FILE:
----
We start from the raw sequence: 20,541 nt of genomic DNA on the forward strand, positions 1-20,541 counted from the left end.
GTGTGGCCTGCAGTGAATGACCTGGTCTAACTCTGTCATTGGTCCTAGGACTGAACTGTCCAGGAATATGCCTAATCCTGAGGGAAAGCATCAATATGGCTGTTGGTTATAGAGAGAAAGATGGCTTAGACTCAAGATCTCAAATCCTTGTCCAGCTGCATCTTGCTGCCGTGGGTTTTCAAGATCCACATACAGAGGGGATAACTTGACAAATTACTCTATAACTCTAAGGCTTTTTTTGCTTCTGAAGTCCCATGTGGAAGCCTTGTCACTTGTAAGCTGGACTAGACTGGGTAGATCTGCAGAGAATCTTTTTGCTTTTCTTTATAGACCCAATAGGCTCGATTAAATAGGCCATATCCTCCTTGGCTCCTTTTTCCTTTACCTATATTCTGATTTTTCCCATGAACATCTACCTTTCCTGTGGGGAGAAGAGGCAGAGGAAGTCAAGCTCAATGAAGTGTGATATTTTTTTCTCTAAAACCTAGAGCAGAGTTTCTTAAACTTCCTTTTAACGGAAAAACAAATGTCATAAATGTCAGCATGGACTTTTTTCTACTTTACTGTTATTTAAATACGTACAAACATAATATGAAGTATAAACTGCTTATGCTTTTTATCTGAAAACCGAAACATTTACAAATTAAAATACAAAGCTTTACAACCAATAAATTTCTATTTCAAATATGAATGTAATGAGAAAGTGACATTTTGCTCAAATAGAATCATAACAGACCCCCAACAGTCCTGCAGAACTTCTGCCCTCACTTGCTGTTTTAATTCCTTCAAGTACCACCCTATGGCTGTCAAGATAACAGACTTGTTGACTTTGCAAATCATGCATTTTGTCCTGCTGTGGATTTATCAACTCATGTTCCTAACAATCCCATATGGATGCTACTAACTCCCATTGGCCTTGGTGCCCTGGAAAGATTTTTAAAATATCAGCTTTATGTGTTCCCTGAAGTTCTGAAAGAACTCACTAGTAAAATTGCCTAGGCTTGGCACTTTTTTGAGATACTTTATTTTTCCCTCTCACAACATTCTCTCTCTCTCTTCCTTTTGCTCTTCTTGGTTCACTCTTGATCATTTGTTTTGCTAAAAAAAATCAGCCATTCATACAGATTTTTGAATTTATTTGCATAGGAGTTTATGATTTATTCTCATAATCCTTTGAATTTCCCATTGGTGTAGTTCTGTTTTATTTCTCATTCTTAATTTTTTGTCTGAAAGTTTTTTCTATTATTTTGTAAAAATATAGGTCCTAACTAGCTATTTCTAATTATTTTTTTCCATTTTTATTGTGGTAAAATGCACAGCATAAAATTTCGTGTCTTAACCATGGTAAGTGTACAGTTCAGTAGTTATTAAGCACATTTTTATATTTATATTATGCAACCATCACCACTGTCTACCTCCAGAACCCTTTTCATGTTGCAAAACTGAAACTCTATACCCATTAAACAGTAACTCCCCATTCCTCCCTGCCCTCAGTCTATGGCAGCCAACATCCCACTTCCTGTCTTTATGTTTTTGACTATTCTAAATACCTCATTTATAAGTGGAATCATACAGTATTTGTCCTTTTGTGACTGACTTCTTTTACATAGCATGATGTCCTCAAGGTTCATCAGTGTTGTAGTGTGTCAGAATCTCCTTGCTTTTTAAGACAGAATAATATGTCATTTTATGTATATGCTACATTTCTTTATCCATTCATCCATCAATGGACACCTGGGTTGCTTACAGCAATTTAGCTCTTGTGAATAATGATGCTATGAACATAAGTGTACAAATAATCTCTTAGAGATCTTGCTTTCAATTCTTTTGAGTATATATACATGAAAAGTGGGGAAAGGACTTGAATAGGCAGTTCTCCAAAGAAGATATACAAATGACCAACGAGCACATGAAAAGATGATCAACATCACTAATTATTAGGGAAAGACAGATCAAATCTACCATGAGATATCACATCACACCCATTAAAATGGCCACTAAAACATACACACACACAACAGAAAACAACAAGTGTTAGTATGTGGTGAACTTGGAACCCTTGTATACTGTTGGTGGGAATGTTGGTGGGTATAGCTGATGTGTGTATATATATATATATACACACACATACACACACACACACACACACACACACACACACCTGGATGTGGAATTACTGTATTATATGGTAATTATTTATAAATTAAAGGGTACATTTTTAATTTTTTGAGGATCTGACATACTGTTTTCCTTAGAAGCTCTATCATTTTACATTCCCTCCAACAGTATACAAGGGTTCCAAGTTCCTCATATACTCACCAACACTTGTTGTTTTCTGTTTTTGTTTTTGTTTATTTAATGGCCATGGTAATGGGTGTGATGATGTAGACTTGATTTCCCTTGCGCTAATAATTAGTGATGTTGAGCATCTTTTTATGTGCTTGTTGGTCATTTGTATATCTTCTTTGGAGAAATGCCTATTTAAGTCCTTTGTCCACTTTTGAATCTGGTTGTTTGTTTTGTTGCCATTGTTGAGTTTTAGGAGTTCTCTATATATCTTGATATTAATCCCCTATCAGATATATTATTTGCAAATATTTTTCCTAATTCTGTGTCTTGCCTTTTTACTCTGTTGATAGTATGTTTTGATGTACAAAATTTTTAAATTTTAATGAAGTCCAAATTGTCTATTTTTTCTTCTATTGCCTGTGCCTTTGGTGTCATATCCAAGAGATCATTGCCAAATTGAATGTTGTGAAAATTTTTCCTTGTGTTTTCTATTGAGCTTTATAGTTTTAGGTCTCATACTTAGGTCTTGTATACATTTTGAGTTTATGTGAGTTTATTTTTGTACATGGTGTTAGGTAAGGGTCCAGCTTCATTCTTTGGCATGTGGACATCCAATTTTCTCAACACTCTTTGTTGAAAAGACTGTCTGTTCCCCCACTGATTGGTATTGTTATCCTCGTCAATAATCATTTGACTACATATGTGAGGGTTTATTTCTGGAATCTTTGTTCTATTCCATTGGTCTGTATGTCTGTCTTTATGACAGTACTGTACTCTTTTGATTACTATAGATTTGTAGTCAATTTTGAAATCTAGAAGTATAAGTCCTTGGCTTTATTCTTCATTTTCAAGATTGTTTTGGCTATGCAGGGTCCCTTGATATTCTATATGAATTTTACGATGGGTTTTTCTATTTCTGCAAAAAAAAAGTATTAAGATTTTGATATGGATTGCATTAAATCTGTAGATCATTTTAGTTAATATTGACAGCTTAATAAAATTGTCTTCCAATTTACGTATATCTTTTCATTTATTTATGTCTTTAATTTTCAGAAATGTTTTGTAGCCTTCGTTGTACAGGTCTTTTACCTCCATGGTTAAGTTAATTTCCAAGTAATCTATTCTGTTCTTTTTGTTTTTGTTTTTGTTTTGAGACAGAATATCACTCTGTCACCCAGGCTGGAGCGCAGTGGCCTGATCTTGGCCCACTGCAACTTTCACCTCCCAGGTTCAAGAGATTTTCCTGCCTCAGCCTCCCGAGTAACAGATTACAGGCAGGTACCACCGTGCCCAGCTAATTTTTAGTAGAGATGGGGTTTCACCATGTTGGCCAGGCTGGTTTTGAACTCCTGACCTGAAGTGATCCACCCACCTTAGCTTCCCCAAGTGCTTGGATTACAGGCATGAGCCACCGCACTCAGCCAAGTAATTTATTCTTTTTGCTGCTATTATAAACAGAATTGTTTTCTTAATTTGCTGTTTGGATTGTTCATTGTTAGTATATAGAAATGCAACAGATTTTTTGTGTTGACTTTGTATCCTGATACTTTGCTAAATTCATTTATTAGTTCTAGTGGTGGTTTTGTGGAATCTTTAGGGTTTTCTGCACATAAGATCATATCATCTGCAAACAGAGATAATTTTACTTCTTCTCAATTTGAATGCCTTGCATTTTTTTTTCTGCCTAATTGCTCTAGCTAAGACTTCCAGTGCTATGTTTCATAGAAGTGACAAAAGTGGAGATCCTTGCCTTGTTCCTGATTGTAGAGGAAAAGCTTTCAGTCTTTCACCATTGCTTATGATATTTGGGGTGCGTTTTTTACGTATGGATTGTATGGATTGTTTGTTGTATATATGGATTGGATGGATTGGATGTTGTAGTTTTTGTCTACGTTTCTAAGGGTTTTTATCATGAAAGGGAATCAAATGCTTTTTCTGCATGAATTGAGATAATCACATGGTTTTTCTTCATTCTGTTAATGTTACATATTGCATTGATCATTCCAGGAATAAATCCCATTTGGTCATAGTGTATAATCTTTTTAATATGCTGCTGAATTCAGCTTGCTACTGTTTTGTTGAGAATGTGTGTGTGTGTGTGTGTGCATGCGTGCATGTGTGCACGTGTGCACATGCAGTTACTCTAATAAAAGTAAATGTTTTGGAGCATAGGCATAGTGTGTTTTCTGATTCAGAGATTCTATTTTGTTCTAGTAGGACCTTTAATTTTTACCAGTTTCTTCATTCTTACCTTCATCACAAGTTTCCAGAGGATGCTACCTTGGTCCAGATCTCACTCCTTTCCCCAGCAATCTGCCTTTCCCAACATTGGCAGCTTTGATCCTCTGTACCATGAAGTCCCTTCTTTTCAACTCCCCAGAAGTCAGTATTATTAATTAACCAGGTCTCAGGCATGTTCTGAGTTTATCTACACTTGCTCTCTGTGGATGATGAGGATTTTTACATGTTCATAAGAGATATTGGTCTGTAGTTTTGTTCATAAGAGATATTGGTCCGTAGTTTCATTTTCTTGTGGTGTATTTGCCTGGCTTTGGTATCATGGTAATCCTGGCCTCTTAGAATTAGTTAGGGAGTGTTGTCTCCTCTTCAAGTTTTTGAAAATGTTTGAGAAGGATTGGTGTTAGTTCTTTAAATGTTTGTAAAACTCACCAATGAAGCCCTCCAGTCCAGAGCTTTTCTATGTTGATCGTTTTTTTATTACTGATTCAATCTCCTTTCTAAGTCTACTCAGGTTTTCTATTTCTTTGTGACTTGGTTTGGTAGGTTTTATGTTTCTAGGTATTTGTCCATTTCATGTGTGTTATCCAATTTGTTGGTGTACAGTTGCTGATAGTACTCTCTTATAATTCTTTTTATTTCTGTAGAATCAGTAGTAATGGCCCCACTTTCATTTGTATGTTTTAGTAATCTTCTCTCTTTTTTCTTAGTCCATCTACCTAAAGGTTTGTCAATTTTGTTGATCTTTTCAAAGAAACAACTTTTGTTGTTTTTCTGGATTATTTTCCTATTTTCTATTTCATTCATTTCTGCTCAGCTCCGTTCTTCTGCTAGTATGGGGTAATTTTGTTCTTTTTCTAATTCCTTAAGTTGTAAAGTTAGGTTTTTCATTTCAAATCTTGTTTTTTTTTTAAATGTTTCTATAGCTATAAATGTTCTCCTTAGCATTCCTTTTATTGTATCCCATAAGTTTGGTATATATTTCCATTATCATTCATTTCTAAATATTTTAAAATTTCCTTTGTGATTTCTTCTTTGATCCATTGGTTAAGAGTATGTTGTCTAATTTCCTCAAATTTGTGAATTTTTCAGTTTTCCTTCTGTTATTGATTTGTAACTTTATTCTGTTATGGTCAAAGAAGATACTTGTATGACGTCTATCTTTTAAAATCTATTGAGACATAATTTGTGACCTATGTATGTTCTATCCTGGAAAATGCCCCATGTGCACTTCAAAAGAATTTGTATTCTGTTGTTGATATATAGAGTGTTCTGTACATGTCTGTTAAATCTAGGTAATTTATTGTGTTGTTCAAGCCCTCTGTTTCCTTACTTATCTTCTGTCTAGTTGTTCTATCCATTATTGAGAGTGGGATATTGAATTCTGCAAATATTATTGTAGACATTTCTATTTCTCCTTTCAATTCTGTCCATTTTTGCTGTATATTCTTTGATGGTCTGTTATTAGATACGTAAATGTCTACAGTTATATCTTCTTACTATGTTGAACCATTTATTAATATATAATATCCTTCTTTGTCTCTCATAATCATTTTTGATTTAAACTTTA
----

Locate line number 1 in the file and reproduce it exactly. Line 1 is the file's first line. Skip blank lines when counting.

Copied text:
We start from the raw sequence: 20,541 nt of genomic DNA on the forward strand, positions 1-20,541 counted from the left end.